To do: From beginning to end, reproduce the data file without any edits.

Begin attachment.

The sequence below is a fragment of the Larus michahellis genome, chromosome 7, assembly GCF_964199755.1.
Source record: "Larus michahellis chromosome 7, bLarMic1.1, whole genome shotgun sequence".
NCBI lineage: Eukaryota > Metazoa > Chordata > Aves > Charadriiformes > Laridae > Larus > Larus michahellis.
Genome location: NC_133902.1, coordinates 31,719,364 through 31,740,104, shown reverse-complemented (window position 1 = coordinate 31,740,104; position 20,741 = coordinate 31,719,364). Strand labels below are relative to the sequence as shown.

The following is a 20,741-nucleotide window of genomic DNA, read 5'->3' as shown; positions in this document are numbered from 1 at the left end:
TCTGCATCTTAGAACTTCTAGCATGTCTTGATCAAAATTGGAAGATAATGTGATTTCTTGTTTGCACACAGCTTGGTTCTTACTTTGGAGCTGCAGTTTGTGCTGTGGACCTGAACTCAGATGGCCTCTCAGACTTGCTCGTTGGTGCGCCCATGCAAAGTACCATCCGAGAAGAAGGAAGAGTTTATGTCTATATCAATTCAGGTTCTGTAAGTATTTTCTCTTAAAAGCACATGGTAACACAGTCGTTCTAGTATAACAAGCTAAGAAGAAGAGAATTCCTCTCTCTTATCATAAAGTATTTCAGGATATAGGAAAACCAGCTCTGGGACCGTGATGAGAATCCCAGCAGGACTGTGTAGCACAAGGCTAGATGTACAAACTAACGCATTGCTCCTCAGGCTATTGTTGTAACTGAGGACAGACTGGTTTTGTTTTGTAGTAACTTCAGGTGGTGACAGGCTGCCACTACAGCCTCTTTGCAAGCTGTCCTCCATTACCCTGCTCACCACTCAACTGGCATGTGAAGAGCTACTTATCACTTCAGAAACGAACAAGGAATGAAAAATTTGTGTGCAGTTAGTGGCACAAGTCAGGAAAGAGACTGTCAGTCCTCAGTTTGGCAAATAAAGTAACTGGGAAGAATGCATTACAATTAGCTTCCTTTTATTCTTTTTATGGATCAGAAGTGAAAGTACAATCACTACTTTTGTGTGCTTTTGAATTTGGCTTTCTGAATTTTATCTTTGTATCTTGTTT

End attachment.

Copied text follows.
The sequence below is a fragment of the Larus michahellis genome, chromosome 7, assembly GCF_964199755.1.
Source record: "Larus michahellis chromosome 7, bLarMic1.1, whole genome shotgun sequence".
NCBI lineage: Eukaryota > Metazoa > Chordata > Aves > Charadriiformes > Laridae > Larus > Larus michahellis.
Genome location: NC_133902.1, coordinates 31,719,364 through 31,740,104, shown reverse-complemented (window position 1 = coordinate 31,740,104; position 20,741 = coordinate 31,719,364). Strand labels below are relative to the sequence as shown.

The following is a 20,741-nucleotide window of genomic DNA, read 5'->3' as shown; positions in this document are numbered from 1 at the left end:
TCTGCATCTTAGAACTTCTAGCATGTCTTGATCAAAATTGGAAGATAATGTGATTTCTTGTTTGCACACAGCTTGGTTCTTACTTTGGAGCTGCAGTTTGTGCTGTGGACCTGAACTCAGATGGCCTCTCAGACTTGCTCGTTGGTGCGCCCATGCAAAGTACCATCCGAGAAGAAGGAAGAGTTTATGTCTATATCAATTCAGGTTCTGTAAGTATTTTCTCTTAAAAGCACATGGTAACACAGTCGTTCTAGTATAACAAGCTAAGAAGAAGAGAATTCCTCTCTCTTATCATAAAGTATTTCAGGATATAGGAAAACCAGCTCTGGGACCGTGATGAGAATCCCAGCAGGACTGTGTAGCACAAGGCTAGATGTACAAACTAACGCATTGCTCCTCAGGCTATTGTTGTAACTGAGGACAGACTGGTTTTGTTTTGTAGTAACTTCAGGTGGTGACAGGCTGCCACTACAGCCTCTTTGCAAGCTGTCCTCCATTACCCTGCTCACCACTCAACTGGCATGTGAAGAGCTACTTATCACTTCAGAAACGAACAAGGAATGAAAAATTTGTGTGCAGTTAGTGGCACAAGTCAGGAAAGAGACTGTCAGTCCTCAGTTTGGCAAATAAAGTAACTGGGAAGAATGCATTACAATTAGCTTCCTTTTATTCTTTTTATGGATCAGAAGTGAAAGTACAATCACTACTTTTGTGTGCTTTTGAATTTGGCTTTCTGAATTTTATCTTTGTATCTTGTTT